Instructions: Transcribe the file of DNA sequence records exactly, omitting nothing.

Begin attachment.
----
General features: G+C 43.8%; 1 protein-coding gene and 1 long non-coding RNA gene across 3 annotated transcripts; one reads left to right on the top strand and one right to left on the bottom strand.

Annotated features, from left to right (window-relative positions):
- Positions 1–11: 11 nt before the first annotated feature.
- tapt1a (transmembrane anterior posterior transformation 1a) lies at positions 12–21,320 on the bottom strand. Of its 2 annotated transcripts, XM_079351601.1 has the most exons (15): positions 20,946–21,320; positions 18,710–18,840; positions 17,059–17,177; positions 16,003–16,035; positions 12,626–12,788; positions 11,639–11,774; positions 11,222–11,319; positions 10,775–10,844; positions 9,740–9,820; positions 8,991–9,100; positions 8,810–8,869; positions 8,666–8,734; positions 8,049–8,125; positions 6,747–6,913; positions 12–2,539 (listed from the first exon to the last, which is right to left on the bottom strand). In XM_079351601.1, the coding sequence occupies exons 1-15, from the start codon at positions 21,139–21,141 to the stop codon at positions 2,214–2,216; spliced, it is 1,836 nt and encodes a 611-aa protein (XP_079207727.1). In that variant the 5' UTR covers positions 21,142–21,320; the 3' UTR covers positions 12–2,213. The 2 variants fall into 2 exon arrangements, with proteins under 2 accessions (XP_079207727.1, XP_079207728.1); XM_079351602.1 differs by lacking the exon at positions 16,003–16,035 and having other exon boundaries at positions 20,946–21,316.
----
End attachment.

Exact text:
General features: G+C 43.8%; 1 protein-coding gene and 1 long non-coding RNA gene across 3 annotated transcripts; one reads left to right on the top strand and one right to left on the bottom strand.

Annotated features, from left to right (window-relative positions):
- Positions 1–11: 11 nt before the first annotated feature.
- tapt1a (transmembrane anterior posterior transformation 1a) lies at positions 12–21,320 on the bottom strand. Of its 2 annotated transcripts, XM_079351601.1 has the most exons (15): positions 20,946–21,320; positions 18,710–18,840; positions 17,059–17,177; positions 16,003–16,035; positions 12,626–12,788; positions 11,639–11,774; positions 11,222–11,319; positions 10,775–10,844; positions 9,740–9,820; positions 8,991–9,100; positions 8,810–8,869; positions 8,666–8,734; positions 8,049–8,125; positions 6,747–6,913; positions 12–2,539 (listed from the first exon to the last, which is right to left on the bottom strand). In XM_079351601.1, the coding sequence occupies exons 1-15, from the start codon at positions 21,139–21,141 to the stop codon at positions 2,214–2,216; spliced, it is 1,836 nt and encodes a 611-aa protein (XP_079207727.1). In that variant the 5' UTR covers positions 21,142–21,320; the 3' UTR covers positions 12–2,213. The 2 variants fall into 2 exon arrangements, with proteins under 2 accessions (XP_079207727.1, XP_079207728.1); XM_079351602.1 differs by lacking the exon at positions 16,003–16,035 and having other exon boundaries at positions 20,946–21,316.